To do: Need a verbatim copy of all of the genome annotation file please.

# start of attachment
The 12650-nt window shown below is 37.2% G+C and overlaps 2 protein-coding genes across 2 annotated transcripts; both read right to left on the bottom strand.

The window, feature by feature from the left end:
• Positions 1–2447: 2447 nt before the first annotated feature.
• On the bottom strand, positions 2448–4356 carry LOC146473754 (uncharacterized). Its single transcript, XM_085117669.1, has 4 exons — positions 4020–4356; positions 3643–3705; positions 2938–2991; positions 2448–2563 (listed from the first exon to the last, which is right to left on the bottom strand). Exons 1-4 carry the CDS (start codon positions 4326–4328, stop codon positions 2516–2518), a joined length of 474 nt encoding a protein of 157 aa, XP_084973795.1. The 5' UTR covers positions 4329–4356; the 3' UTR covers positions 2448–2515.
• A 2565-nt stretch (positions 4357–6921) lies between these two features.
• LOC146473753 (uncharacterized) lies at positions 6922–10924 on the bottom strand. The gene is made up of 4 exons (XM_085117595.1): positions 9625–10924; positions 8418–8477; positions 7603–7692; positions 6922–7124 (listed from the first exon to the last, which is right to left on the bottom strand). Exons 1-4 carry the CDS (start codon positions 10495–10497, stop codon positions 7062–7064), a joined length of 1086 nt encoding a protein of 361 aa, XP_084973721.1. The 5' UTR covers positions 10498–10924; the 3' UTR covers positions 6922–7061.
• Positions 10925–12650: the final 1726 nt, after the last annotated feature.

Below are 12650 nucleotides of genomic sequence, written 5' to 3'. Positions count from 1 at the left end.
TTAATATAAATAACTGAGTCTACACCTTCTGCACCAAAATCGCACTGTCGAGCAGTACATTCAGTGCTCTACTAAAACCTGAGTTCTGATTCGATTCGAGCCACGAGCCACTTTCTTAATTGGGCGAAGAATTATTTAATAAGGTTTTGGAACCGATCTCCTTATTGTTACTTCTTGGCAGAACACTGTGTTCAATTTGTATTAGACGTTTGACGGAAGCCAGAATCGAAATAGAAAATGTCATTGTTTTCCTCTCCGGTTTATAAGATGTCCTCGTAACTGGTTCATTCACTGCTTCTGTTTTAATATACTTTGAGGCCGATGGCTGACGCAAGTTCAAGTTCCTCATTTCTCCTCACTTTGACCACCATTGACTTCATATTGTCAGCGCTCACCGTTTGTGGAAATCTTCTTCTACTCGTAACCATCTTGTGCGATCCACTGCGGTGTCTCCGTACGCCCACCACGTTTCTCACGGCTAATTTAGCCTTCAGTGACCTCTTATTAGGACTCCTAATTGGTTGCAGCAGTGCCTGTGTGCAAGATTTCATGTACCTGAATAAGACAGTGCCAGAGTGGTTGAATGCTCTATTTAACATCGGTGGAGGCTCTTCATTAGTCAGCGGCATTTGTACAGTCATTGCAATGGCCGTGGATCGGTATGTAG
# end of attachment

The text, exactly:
The 12650-nt window shown below is 37.2% G+C and overlaps 2 protein-coding genes across 2 annotated transcripts; both read right to left on the bottom strand.

The window, feature by feature from the left end:
• Positions 1–2447: 2447 nt before the first annotated feature.
• On the bottom strand, positions 2448–4356 carry LOC146473754 (uncharacterized). Its single transcript, XM_085117669.1, has 4 exons — positions 4020–4356; positions 3643–3705; positions 2938–2991; positions 2448–2563 (listed from the first exon to the last, which is right to left on the bottom strand). Exons 1-4 carry the CDS (start codon positions 4326–4328, stop codon positions 2516–2518), a joined length of 474 nt encoding a protein of 157 aa, XP_084973795.1. The 5' UTR covers positions 4329–4356; the 3' UTR covers positions 2448–2515.
• A 2565-nt stretch (positions 4357–6921) lies between these two features.
• LOC146473753 (uncharacterized) lies at positions 6922–10924 on the bottom strand. The gene is made up of 4 exons (XM_085117595.1): positions 9625–10924; positions 8418–8477; positions 7603–7692; positions 6922–7124 (listed from the first exon to the last, which is right to left on the bottom strand). Exons 1-4 carry the CDS (start codon positions 10495–10497, stop codon positions 7062–7064), a joined length of 1086 nt encoding a protein of 361 aa, XP_084973721.1. The 5' UTR covers positions 10498–10924; the 3' UTR covers positions 6922–7061.
• Positions 10925–12650: the final 1726 nt, after the last annotated feature.

Below are 12650 nucleotides of genomic sequence, written 5' to 3'. Positions count from 1 at the left end.
TTAATATAAATAACTGAGTCTACACCTTCTGCACCAAAATCGCACTGTCGAGCAGTACATTCAGTGCTCTACTAAAACCTGAGTTCTGATTCGATTCGAGCCACGAGCCACTTTCTTAATTGGGCGAAGAATTATTTAATAAGGTTTTGGAACCGATCTCCTTATTGTTACTTCTTGGCAGAACACTGTGTTCAATTTGTATTAGACGTTTGACGGAAGCCAGAATCGAAATAGAAAATGTCATTGTTTTCCTCTCCGGTTTATAAGATGTCCTCGTAACTGGTTCATTCACTGCTTCTGTTTTAATATACTTTGAGGCCGATGGCTGACGCAAGTTCAAGTTCCTCATTTCTCCTCACTTTGACCACCATTGACTTCATATTGTCAGCGCTCACCGTTTGTGGAAATCTTCTTCTACTCGTAACCATCTTGTGCGATCCACTGCGGTGTCTCCGTACGCCCACCACGTTTCTCACGGCTAATTTAGCCTTCAGTGACCTCTTATTAGGACTCCTAATTGGTTGCAGCAGTGCCTGTGTGCAAGATTTCATGTACCTGAATAAGACAGTGCCAGAGTGGTTGAATGCTCTATTTAACATCGGTGGAGGCTCTTCATTAGTCAGCGGCATTTGTACAGTCATTGCAATGGCCGTGGATCGGTATGTAG